Pope Francis has shown that he can make a decision—and a major one, at that.

This week he issued two “motu proprios” (that is, legislative texts of his own initiative) that will bring about the first major reforms in three centuries concerning marriage annulments. In a nutshell, he has streamlined the annulment process and ordered that declarations of nullity be offered free of charge.

But this did not drop out of the sky. And it was not a unilateral, benevolently despotic act of the church’s supreme lawgiver.

Bishops and priests from almost every part of the world have been calling for such a reform for a number of years. The Synod of Bishops even took up the issue in 2005 at the assembly on the Eucharist, when the fathers made a veiled reference to annulment reform in their final list of suggestions or propositions to Benedict XVI (Prop. 40).

The former pope, even for many years before becoming Bishop of Rome, had expressed interest in actually broadening the valid reasons for an annulment to include “lack of a solid Christian formation” (or faith) necessary for receiving the sacrament of matrimony. But other than pondering this out loud, he did nothing to make it a reality.

Pope Francis has now moved the ball forward. He did so with the help of a commission he formed last year, which included his most trusted canon lawyer from Argentina, Mgr. Alejandro Bunge. Just a month after being elected to the See of Rome, Francis brought the canonist over to work at the Roman Rota.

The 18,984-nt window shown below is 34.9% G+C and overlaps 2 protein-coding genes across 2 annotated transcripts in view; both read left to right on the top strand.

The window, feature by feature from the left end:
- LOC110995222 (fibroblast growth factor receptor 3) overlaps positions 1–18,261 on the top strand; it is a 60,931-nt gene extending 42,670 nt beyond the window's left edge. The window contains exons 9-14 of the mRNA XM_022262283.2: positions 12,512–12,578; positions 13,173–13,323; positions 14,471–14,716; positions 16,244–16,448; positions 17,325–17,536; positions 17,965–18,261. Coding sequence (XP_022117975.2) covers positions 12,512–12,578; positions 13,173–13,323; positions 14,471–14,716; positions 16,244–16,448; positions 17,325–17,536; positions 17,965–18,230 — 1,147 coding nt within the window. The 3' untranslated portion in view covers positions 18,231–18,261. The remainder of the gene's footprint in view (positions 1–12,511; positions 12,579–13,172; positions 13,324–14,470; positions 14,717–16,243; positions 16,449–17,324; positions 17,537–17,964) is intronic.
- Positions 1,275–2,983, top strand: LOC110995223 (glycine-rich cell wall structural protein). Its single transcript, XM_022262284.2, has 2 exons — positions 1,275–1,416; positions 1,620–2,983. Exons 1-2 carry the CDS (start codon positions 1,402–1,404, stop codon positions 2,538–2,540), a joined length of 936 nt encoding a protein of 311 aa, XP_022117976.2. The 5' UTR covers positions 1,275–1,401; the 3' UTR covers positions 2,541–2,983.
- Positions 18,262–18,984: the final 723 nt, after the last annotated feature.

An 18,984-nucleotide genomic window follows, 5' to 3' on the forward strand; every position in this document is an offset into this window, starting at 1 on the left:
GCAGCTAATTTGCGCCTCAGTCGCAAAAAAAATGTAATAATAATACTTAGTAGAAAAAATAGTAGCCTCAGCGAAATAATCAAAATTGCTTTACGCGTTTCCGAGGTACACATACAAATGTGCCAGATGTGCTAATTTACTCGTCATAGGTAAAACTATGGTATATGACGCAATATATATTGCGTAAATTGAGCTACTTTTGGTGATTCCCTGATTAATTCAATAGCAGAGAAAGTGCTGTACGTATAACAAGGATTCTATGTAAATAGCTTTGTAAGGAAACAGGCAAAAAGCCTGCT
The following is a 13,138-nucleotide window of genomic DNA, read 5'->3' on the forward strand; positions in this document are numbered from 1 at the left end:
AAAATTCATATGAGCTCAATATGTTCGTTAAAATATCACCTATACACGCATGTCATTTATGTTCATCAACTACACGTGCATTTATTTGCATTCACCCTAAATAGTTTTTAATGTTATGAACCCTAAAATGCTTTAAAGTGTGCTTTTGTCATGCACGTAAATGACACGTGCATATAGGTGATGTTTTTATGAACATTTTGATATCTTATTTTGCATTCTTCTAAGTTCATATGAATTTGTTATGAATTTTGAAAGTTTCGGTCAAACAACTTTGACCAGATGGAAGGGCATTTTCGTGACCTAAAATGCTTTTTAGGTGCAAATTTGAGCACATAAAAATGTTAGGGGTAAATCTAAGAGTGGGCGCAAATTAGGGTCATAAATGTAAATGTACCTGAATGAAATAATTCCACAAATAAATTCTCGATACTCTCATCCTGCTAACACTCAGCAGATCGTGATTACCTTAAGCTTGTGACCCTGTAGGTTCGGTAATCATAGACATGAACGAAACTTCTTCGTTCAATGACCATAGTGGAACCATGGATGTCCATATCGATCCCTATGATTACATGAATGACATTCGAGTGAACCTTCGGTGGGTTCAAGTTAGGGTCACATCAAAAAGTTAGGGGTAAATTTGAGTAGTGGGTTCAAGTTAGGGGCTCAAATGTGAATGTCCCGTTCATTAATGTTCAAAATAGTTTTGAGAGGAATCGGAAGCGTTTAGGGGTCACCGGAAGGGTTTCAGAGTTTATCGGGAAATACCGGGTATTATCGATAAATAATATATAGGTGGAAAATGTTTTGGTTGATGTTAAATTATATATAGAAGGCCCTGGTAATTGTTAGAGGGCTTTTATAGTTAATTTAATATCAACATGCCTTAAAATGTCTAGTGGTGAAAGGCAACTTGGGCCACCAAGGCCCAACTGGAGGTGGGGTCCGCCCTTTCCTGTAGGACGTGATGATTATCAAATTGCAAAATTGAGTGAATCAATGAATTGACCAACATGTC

On the advice of the commission, of which Mgr. Bunge was one of the two secretaries, the pope has given more authority to local bishops to oversee annulment cases; he has eliminated the need for a second judicial sentence; and he has also provided—in certain, more clear-cut cases—for an abbreviated, fast-track procedure that could produce a declaration of nullity within forty-five days. Even at the normal pace, the reform should make it possible for people to receive an annulment within a year. And, of course, for free.

Unfortunately, many in the secular media have once again misunderstood what Pope Francis has done. Just as some thought he singlehandedly decided recently that the church could now forgive the sin of abortion, as if it had never done so before, they think he is now allowing any Catholic who is currently divorced and civilly remarried to make everything all right by getting a guaranteed quickie annulment. But it’s not quite that easy. Or at least it is not supposed to be.